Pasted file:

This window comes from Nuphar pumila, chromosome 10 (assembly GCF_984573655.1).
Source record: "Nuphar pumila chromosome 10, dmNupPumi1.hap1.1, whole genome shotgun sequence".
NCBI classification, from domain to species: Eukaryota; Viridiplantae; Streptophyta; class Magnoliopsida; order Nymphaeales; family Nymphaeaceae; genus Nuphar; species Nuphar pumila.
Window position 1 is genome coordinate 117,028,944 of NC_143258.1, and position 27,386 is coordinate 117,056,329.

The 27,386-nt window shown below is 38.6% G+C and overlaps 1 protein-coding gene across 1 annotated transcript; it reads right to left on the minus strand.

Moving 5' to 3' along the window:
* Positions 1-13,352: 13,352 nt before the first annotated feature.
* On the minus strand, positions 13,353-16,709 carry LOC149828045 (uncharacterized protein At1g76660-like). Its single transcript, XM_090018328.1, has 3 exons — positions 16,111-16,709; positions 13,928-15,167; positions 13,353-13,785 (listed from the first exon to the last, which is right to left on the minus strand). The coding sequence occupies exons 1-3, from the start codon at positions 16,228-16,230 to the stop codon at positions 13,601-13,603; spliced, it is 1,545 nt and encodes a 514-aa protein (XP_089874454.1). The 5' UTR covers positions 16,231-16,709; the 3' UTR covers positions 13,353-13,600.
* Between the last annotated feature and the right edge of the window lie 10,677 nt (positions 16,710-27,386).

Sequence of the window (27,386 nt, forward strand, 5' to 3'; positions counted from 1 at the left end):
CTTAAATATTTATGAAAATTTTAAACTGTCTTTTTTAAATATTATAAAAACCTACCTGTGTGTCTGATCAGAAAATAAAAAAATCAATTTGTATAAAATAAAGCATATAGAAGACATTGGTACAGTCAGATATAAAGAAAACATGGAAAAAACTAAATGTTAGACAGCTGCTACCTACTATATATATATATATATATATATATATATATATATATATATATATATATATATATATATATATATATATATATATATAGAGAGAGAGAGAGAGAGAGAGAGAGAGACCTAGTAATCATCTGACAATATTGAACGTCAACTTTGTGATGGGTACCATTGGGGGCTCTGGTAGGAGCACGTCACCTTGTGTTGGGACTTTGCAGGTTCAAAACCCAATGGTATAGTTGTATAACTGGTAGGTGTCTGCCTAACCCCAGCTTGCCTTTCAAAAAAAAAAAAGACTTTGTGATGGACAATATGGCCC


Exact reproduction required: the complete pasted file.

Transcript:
This window comes from Nuphar pumila, chromosome 10 (assembly GCF_984573655.1).
Source record: "Nuphar pumila chromosome 10, dmNupPumi1.hap1.1, whole genome shotgun sequence".
NCBI classification, from domain to species: Eukaryota; Viridiplantae; Streptophyta; class Magnoliopsida; order Nymphaeales; family Nymphaeaceae; genus Nuphar; species Nuphar pumila.
Window position 1 is genome coordinate 117,028,944 of NC_143258.1, and position 27,386 is coordinate 117,056,329.

The 27,386-nt window shown below is 38.6% G+C and overlaps 1 protein-coding gene across 1 annotated transcript; it reads right to left on the minus strand.

Moving 5' to 3' along the window:
* Positions 1-13,352: 13,352 nt before the first annotated feature.
* On the minus strand, positions 13,353-16,709 carry LOC149828045 (uncharacterized protein At1g76660-like). Its single transcript, XM_090018328.1, has 3 exons — positions 16,111-16,709; positions 13,928-15,167; positions 13,353-13,785 (listed from the first exon to the last, which is right to left on the minus strand). The coding sequence occupies exons 1-3, from the start codon at positions 16,228-16,230 to the stop codon at positions 13,601-13,603; spliced, it is 1,545 nt and encodes a 514-aa protein (XP_089874454.1). The 5' UTR covers positions 16,231-16,709; the 3' UTR covers positions 13,353-13,600.
* Between the last annotated feature and the right edge of the window lie 10,677 nt (positions 16,710-27,386).

Sequence of the window (27,386 nt, forward strand, 5' to 3'; positions counted from 1 at the left end):
CTTAAATATTTATGAAAATTTTAAACTGTCTTTTTTAAATATTATAAAAACCTACCTGTGTGTCTGATCAGAAAATAAAAAAATCAATTTGTATAAAATAAAGCATATAGAAGACATTGGTACAGTCAGATATAAAGAAAACATGGAAAAAACTAAATGTTAGACAGCTGCTACCTACTATATATATATATATATATATATATATATATATATATATATATATATATATATATATATATATATATATATATATATAGAGAGAGAGAGAGAGAGAGAGAGAGAGACCTAGTAATCATCTGACAATATTGAACGTCAACTTTGTGATGGGTACCATTGGGGGCTCTGGTAGGAGCACGTCACCTTGTGTTGGGACTTTGCAGGTTCAAAACCCAATGGTATAGTTGTATAACTGGTAGGTGTCTGCCTAACCCCAGCTTGCCTTTCAAAAAAAAAAAAGACTTTGTGATGGACAATATGGCCC